Here are a press release and an Al Jazeera interview with ex-political prisoners from Burma talking about their situation regarding the elections in Burma on November 7.
Al Jazeera Interview:
MTC’s 2009 Annual Report is now available!
Visit maetaoclinic.org for the annual report and more information about MTC
..definitely not the Ilala. This steamer, which was built in the 1940s and runs a single route on Lake Malawi has changed little since it first hit the water I think. In fact, we are the ones who have changed. We seem to no longer have tolerance for 21 hour ship rides with only a small place to sit and the constant smell of dried fish. What has happened to us over the past 10 years? Our time on Likoma Island itself was amazing though! We stayed at Mango Drift where Nori and I had stayed with peace corps friends 9 years ago, and one evening we enjoyed a lovely dinner at Kaya Mawa to celebrate Nori’s graduation from medical school. We enjoyed having some down time after our days of moving around Malaw to visit friends and colleagues. After some more days in Nkhotakota visiting with nori’s friends, we arrived back in Lilongwe today.
We made it to the top! At 9am last Thursday, Nori and I were the highest people in Malawi! We had an amazing 5 day trip around Mulanje and decided to summit the highest peak about half way through the trip. Even though at several points in the trek I had the thought, “man this is so dangerous,” I am very happy that we continued to jump the large boulders, shimmy up the smooth rock surfaces, and brave the tight tunnels we had to pass through in order to reach the very windy top of Mt. Mulanje. After this trip we visited my old colleagues from my peace corps days and then make a quick visit to Phalula, my village. It does now have electricity, but Phalula has not really changed much in the past 10 years. It was great to walk around and see my old house, the CDSS and the market where I spent so much time. We also visited Zomba and Balaka and spent a few days with our friend Jen in Blantyre. After a couple days in LLW, today we will head to Nkhotakota to visit Nori’s friends. Then we head on to Likoma for some relaxing beach time.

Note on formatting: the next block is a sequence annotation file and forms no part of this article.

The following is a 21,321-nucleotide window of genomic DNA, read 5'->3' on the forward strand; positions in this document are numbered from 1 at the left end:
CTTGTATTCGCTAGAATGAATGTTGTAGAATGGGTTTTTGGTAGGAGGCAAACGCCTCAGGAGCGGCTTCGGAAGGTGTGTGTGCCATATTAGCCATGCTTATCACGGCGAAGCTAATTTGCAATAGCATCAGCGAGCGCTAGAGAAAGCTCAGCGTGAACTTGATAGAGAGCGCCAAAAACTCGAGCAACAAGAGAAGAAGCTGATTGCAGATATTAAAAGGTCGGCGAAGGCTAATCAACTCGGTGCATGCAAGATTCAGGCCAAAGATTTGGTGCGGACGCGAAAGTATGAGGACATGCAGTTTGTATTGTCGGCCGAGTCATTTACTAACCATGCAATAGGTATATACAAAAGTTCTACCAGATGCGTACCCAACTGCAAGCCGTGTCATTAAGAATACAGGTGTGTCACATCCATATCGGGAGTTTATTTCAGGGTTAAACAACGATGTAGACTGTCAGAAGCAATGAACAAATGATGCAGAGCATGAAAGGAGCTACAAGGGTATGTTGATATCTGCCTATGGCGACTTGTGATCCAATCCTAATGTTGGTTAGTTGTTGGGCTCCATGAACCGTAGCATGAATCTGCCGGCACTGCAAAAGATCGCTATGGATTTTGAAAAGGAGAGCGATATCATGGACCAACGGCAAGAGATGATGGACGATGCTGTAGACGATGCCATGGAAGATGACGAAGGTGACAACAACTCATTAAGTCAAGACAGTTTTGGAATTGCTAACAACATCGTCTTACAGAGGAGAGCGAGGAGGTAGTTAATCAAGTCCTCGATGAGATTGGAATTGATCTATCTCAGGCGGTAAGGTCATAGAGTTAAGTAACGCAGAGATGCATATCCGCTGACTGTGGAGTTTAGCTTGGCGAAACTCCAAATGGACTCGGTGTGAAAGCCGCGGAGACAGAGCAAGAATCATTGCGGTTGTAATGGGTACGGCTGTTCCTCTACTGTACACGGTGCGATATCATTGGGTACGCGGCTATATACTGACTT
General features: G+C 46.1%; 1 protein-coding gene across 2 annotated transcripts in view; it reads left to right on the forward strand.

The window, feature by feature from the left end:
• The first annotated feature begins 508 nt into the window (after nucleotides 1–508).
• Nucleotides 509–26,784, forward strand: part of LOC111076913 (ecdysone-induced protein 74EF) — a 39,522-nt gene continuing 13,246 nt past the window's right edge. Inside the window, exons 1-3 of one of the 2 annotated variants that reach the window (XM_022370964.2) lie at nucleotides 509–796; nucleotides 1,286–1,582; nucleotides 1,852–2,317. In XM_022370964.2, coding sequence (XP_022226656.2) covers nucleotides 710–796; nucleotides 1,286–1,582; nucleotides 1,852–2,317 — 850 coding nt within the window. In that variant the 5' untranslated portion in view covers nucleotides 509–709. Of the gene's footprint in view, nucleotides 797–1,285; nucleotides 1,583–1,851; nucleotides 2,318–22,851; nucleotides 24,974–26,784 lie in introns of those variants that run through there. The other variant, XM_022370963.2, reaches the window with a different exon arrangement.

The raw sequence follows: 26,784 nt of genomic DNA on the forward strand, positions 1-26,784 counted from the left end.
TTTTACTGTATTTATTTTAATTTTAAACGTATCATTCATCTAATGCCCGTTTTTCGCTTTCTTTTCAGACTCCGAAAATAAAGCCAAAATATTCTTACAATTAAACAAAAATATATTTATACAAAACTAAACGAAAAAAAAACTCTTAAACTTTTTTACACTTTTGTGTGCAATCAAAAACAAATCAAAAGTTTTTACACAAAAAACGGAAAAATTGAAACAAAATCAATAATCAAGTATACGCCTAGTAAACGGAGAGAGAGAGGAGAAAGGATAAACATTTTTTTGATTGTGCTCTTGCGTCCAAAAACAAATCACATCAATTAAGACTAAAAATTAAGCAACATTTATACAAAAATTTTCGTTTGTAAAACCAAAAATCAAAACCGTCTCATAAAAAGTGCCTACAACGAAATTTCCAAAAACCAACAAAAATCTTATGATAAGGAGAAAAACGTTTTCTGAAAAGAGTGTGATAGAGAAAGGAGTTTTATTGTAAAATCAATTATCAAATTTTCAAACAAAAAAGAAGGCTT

I arrived safely in Malawi. I have already gone to shopright, Malawi’s 7-11, and Ali Baba’s for peri-peri chicken pizza. Not sure what to do now.
The vendors still surround the post office and the minibuses still nearly drive over you as we all bully for our space on the road. it is great to be back. Down to Blantyre tomorrow (passing by my village on the way) and perhaps Mulanje a few days later. I’m home.
A perk of one of the cheapest airlines in Thailand is that its departure lounges are open to all passengers - not only the passengers whose sections we economy class folks have to walk through in order to get to our cramped sections. Bangkok Airways welcomes everyone. The tired, the messy, the financially disadvantaged. They open their doors to us. And I thank you. I’m enjoying the comfy couches, free internet, small sandwhiches and Bangkok post while I wait for my flight to Bangkok. Farewell Chiang Mai; your cafes, veggie restaurants, airconditioned movie theaters and jazz club have treated me well and provided much needed respite over the months. I hope to walk along your small steets again soon.
I have said goodbye to Mae Sot and my dear friends and colleagues. I decided to come to Chiang Mai to avoid the growing chaos of Bangkok city, so this evening I fly to Bangkok and directly on to Lilongwe. With a very heavy heart and flowing tears, I said goodbye to the community that has cared for me over the past 1.5 years. I went to Mae Sot to share my knowledge of stress, trauma and healing, and in the end received my own training from the Burmese community about resiliency, coping, community, hope, and survival. I have been touched so deeply by the determination of individuals and groups to continue to survive and thrive and look forward to better days. I thank the communities and organizations along the Thai-Burma border for the amazing opportunity to learn from them and to support them in their efforts to heal suffering and prevent future suffering.
I have noticed an incredible difference between my experience of commuting to work here and commuting to work in NY. Here I smile. Everytime. Every day. At least one ear-to-ear grin every ride to work and home from work - and this over a 6 day work week compared to my 4 day work week in Brooklyn where a smile on the crowded train was a rare and special event. Not in Mae Sot though. Seriously, every day. What evokes it? A small baby in a bicylce basket, a 100 pound golden retreiver wedged between the motorcycle driver’s legs with its paws on the steering panel, an elephant blocking the road, a Thai man in short shorts and a large wig, a truck full of school kids all practicing their English with me as I ride behind, a child sitting backwards on the bike that his dad is peddling, a family of 5 on one motorcycle, a large dalmation with a collar that matches the color of his owner’s coffee shop, a man carrying a goat over his shoulder, Karen sisters with matching thanaka patterns, and on and on. So, am I different here - more observant, less stressed, more aware of my environment, less rushed, more able to appreciate these gems? Will I experience these same spontaneous smiles on my subway commute in NY when I get back? I hope so.